• Frederik Emil August (b. Aug. 23, 1800 Kiel - d 2.7.1865 Beirut), the “Prince” of Nør (Noer). Married 1829 Countess Henriette Danneskjold-Samsøe (1806-58) who was a Danish noblewoman and relative of kings of Denmark, belonging to a bastard branch of House of Oldenburg. Later he was created Prinz von Noer (1864) and died 1865. Father of:

Over the years there developed conflict between him and Louise's brother king Frederick VI of Denmark, especially over the relationship of the double-duchies of Schleswig-Holstein and his small appanage around Sonderborg there on one hand and the Danish monarchy on the other. His wife remained loyal to the Danish Royal House throughout the differences.

In 1810, his younger brother Charles August of Augustenburg became chosen by Swedes as their new crown prince, to succeed Charles XIII of Sweden. He however died during the spring. Soon the duke himself pursued attempts to be chosen as successor to the Swedish throne. However, Jean-Baptiste Bernadotte, Marshal of France and Prince of Ponte Corvo, got elected. His wife opposed the Swedish affair and orked actively to undermine the duke's opportunity.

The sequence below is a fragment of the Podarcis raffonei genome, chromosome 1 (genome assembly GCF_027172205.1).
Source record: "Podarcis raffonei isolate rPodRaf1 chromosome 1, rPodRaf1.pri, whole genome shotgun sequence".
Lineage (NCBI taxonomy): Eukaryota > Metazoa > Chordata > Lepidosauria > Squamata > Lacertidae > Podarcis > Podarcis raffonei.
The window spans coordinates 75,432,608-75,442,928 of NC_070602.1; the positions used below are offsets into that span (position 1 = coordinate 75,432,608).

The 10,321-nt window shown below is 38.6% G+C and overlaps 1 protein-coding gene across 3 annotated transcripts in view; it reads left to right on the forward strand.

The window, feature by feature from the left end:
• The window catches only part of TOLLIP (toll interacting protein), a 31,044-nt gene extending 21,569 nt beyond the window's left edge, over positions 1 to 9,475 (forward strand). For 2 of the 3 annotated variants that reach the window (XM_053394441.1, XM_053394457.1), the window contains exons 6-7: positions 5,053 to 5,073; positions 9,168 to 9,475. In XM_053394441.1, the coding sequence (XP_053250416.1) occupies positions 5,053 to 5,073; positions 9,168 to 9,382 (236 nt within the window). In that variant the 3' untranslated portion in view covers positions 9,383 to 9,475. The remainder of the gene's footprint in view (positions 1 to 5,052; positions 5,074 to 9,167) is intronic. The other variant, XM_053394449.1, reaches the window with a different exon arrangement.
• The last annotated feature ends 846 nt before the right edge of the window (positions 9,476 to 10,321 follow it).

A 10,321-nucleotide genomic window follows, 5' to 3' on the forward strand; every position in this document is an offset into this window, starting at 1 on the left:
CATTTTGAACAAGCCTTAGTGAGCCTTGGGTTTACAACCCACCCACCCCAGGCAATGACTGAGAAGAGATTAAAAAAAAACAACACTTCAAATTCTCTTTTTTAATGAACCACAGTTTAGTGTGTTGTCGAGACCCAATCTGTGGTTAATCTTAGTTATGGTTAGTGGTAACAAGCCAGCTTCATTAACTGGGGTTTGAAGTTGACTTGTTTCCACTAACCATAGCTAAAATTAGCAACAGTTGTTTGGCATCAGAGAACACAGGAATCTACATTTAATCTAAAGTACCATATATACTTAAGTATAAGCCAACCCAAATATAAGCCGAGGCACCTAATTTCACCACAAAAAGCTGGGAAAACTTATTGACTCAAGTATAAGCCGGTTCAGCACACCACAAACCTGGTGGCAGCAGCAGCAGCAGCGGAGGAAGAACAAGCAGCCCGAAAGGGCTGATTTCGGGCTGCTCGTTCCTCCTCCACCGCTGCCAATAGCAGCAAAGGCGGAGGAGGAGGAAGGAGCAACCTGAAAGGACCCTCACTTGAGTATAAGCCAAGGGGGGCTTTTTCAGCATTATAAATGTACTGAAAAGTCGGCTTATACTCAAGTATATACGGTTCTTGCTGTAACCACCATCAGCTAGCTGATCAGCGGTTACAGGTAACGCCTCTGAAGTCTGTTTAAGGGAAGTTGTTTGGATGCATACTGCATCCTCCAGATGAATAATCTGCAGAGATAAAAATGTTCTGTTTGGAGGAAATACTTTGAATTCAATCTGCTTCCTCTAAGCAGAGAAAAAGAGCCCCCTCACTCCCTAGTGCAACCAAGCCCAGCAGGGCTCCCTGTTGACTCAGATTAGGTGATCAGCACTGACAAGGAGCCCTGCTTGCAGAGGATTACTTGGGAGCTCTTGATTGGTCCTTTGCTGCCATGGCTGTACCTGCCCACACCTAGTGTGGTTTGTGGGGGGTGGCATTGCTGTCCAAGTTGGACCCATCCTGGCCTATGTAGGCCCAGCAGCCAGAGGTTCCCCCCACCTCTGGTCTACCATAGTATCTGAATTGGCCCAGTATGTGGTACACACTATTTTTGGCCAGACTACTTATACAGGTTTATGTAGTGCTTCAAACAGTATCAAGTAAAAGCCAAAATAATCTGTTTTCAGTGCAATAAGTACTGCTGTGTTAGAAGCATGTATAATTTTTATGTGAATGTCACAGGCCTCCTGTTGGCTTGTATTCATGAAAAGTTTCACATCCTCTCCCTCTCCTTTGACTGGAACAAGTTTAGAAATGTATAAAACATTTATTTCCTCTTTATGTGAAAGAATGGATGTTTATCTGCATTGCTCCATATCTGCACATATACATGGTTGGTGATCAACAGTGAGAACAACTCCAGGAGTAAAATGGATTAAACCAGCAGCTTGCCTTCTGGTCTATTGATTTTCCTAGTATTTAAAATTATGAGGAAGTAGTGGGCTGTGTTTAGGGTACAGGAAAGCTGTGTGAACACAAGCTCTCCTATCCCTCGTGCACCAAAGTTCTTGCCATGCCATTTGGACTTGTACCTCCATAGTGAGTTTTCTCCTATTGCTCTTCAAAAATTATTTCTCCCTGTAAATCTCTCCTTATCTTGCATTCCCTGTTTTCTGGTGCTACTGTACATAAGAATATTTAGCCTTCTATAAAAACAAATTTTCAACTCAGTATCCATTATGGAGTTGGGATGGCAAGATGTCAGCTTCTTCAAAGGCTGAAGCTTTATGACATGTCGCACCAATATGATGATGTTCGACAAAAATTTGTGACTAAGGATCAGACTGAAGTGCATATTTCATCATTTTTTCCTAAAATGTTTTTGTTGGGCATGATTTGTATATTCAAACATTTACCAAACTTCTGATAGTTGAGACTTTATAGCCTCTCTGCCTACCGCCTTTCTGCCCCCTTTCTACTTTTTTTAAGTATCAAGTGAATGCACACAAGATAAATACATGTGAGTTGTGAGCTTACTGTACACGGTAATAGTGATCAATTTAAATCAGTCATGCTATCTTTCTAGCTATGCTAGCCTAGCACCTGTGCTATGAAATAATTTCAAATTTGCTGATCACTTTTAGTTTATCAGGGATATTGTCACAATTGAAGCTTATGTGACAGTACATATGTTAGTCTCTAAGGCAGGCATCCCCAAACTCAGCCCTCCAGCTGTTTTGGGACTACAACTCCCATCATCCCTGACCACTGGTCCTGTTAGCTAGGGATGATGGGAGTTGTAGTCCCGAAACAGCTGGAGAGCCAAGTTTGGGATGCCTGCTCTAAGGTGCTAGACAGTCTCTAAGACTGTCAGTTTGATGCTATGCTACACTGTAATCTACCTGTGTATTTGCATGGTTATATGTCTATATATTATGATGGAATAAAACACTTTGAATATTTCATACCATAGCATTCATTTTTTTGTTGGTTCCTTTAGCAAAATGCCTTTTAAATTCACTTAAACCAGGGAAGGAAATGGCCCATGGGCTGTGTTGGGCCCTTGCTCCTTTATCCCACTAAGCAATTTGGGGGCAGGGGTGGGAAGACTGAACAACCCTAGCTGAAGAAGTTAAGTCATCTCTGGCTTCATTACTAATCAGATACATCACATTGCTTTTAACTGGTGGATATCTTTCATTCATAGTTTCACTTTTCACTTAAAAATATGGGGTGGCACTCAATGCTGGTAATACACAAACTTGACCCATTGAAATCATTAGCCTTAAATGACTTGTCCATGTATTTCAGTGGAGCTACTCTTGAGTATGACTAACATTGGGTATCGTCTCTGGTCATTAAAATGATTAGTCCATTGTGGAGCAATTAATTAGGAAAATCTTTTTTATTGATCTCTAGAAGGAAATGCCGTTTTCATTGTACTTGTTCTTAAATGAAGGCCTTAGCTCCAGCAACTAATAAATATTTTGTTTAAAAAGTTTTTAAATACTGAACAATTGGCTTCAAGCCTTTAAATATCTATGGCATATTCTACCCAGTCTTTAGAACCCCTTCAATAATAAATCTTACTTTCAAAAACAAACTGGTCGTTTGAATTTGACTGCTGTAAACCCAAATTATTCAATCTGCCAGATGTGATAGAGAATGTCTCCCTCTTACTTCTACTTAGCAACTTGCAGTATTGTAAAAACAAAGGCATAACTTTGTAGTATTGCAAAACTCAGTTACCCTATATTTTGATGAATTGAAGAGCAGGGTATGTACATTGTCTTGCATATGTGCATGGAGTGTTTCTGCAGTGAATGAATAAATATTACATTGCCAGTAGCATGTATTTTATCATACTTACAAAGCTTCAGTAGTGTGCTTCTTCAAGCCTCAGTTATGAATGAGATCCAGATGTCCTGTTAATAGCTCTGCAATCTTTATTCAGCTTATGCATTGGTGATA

Their relationship eventually fell apart, and Frederik Christian tried to legally limit her influence over their children's future. He died on 14 June 1814.

He was succeeded by his eldest son, Christian, Duke of Augustenborg, then 16 yo. Louise Auguste took control of the Augustenborg estates and the children’s upbringing. The estate was turned over to the son and heir on his return from an extended foreign tour in 1820.